On still being a writer, among other things

My brother sent me an email the other day.

“I know you’re busy with the Quiet store but remember you are a writer. Don’t forget that!”

I guess I need to explain.

I am a writer. I always will be. It’s what I have always wanted to do. I dreamt of writing a book. Last year, that dream became a reality. But that doesn’t mean it just ends there.

As well as writing a book, I’ve wanted to do lots of things. Hundreds of things. Open a cute cafe. Take an interiors design course. Retrain as a graphic designer. Learn how to do lettering. Be creative.

A lot of those things, I just can’t do. I’m not creative in the diy sense of the word. But I can put things together, aesthetically, just in the same way that I can put words together to weigh them with meaning.

You can’t do all the things in the world that you dream of. But you can do some of them. I’m trying to do a few things at the same time, that’s all. Write, and curate beautiful things in a small shop. I don’t see them as so incompatible.  I’m lots of things. You can be lots of things. A writer, a mother, a wife. A sister, a daughter, a business owner.

I am still writing. I haven’t thrown my experience away. This year, I’ve produced five to six short stories that, sure, need working on, but are stories nonetheless. I’m not giving up on what some call “writing talent.” Earlier this year, I took a Faber Academy creative writing course to tackle the techniques of aspects I’ve struggled with. Within the next two years, I hope to have enough material to apply for their novel writing course. But right now, I don’t have those ideas nailed. I need to do something else in order to keep creative. That’s sort of what the Quiet store is about, too. It’s my way of being creative. And then, the writing will come. And come.

Posted in: My thoughts, Writing & Reading
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September favourites

stormy sky over ally pally

Autumn is my favourite time of year. September was a crazy month of belated sunshine followed by endless monsoon-like rain (picture above taken when the sky turned black crossing Alexandra Palace in the middle of the day). We took a short-staycation holiday (it rained for the first three days, but that too was okay) and I put my online shop on pause, before returning to it renewed and full of fresh ideas. We had family birthdays, back to back, and toddler S started Montessori. Here’s all the things I loved as the seasons changed.

  1. Cos sneakers – I’ve had my eye on black slip-on pumps with a white sole for a while now; these Cos ones tick my every box. They’re leather, so warmer than a canvas for this time of year, and plus they’re super sturdy – not even this morning’s rain could soak my poor feet. The slip-on comes up high so you can even sneak a pair of socks on (which I need to, I’m always cold). With toddlers and babies, everything has to have a vaguely practical slant to it too – this means no more bending down for lace-tying with a small child strapped to my chest. We just slip-feet-and-go.
  2. Minor Goods leather bags – if you follow me on Instagram, you will already know my love for these beautiful bags. I splashed out on two: one tote, one smaller cross-strap, both in navy blue and a purse in natural-nude. I needed them all, I really did. I am realising that you can’t always put a price on buying things that you love but also that help make life that little bit easier. I was making do with a tiny navy bag that literally held my keys, purse and phone and nothing else. With two children, it wasn’t the most practical of choices and nor did it help that the clasp was stuck. Plus, my purse zip was broken so coins spilled out all the time. Time to reorganise – I bought all of this, plus two co-ordinating short straps that clip on to the inside of the bags so I can fish my keys and my purse out with no more rummaging. (Minor) practicalities aside, the finish on all these leather goods is just stunning. Also, Zoe, who runs Minor Goods, is lovely and sent me lots of kind messages encouraging me about my shop too.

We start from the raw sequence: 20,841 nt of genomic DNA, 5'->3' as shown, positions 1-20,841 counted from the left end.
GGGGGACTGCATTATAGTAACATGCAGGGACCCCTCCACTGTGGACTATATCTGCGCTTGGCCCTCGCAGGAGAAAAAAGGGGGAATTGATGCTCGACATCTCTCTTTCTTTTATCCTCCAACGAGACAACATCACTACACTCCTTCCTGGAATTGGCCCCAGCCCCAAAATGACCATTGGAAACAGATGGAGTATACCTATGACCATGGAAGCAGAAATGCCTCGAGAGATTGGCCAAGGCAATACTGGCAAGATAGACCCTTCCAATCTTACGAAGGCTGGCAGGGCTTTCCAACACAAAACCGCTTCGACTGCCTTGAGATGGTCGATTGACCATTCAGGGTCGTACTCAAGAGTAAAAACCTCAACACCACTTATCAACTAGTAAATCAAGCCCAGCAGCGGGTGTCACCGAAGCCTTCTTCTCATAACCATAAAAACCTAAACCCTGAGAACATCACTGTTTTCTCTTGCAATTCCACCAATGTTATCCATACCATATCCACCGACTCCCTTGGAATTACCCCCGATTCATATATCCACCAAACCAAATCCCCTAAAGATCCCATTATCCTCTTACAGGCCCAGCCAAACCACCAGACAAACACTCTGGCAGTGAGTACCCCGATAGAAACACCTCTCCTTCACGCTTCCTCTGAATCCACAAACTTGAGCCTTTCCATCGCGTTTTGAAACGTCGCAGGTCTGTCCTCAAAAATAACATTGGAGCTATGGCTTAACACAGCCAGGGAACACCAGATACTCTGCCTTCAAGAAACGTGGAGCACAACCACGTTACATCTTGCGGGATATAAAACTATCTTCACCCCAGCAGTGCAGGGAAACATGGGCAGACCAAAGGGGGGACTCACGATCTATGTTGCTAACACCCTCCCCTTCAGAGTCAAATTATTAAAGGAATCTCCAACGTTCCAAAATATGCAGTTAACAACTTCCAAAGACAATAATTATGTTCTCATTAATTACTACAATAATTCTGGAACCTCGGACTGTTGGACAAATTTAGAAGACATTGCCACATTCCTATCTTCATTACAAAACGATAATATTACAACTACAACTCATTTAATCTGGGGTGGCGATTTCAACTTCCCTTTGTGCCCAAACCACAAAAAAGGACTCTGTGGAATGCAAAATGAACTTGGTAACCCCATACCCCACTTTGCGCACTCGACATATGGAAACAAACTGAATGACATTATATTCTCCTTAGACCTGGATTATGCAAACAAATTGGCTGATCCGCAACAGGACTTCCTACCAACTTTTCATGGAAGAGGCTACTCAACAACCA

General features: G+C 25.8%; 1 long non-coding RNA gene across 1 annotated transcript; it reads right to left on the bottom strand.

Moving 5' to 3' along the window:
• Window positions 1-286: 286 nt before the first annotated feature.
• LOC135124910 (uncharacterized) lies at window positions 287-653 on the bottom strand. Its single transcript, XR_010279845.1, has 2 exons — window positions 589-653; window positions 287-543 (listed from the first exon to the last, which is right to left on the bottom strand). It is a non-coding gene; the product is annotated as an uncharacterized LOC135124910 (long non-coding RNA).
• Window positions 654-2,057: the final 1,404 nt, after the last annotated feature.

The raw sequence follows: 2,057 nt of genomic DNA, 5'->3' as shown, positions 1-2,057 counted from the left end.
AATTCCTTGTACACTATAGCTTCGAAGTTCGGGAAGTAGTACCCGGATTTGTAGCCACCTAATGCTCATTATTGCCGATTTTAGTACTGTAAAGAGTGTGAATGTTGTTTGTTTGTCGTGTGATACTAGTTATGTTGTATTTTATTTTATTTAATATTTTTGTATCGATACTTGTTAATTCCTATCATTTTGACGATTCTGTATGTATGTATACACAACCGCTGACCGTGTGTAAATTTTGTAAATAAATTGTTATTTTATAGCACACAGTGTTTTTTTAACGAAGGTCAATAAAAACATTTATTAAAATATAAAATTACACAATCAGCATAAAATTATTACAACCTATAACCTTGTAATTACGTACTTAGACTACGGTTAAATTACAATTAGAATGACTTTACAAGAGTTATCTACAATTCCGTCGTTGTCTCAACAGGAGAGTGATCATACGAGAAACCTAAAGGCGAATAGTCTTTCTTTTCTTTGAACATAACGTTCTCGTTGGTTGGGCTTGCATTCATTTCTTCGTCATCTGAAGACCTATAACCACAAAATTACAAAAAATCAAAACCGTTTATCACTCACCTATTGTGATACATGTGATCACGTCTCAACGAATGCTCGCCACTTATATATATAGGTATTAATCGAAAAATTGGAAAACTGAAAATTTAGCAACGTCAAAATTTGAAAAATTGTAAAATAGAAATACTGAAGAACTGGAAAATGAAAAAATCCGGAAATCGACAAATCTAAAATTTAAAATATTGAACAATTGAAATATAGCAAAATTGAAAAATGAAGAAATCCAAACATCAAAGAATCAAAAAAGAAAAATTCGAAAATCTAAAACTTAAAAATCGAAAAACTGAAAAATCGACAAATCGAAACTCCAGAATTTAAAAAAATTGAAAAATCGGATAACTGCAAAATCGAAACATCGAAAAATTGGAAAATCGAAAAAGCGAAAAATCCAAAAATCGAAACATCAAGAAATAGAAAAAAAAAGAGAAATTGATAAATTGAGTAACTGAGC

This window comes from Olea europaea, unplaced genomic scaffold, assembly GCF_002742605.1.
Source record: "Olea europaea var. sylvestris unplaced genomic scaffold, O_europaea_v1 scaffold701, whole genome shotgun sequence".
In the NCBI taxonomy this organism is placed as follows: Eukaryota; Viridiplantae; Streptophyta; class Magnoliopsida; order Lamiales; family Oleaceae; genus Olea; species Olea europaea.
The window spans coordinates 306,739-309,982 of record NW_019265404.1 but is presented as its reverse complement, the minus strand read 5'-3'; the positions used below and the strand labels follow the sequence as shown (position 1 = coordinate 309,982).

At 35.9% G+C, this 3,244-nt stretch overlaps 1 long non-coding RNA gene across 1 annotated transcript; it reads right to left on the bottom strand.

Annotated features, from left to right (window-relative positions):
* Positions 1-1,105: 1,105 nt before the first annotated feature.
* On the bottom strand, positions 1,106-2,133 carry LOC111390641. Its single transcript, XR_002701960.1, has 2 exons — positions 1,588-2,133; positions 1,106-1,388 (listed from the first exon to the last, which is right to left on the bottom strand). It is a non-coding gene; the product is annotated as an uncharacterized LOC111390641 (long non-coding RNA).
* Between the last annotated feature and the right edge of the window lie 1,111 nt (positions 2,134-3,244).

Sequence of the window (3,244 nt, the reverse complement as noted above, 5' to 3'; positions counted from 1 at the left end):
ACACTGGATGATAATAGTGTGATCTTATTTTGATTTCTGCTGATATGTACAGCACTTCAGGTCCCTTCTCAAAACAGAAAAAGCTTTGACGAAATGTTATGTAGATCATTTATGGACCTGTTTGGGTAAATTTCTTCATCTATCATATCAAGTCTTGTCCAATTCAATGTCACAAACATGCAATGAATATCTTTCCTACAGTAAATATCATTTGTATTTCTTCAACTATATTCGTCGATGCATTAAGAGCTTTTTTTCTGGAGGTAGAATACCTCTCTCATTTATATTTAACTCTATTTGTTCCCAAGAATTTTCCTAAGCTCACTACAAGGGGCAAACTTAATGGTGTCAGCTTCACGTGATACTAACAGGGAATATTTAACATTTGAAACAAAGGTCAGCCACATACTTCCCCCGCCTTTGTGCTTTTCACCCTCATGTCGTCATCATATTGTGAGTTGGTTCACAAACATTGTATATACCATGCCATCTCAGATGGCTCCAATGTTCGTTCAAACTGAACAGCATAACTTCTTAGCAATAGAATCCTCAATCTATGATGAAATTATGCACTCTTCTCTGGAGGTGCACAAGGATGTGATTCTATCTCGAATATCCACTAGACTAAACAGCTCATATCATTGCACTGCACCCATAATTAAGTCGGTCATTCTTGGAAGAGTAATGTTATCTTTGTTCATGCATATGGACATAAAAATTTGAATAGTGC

3. Oak Letter Tray at Really Well Made – another purchase that may have been pricey but that has turned around the headache of mounds of post piling up. We now finally have a system in place; a tray each for individual post plus one for general household. Finally, our dining table is no longer a dumping ground. Yes, I could have just got something from Ikea, but I wanted something that would last, that would feel weighty and was unique and lovely in its own right – even if it is just for holding letters.
  4. Balmology neroli + sweet basil cleansing balm – when the weather changes and grows cold, my skin feels fragile. This cleanser is so unbelievably nourishing, it feels like it’s protecting my face as well as cleaning it. It’s just lovely, and smells warm and deeply heady. Such a treat first thing in the morning and last thing at night.
  5.  Silicon Valley seasons 1 + 2 – I never got into things like The IT Crowd or The Big Bang if you’d told me I’d get hooked on some irreverant nerd comedy about coders and algorithms…What can I say, this has been such a highlight for us, a real favourite to click on when the babies are in bed. Seasons 1 & 2 are on blinkbox. It’s laugh-out-loud but clever not farcical. Genuinely gutted we have to wait for season 3.

That’s all for September. October brings lots of exciting shop developments with my first pop-up stall for the Quiet store on Saturday, October 10th at the State of Independence Market in Brick Lane (from midday). I’ll be posting all about it next week. Oh and there’s also this neat little interview with me by the organisers behind the market that you can read too. Exciting times ahead.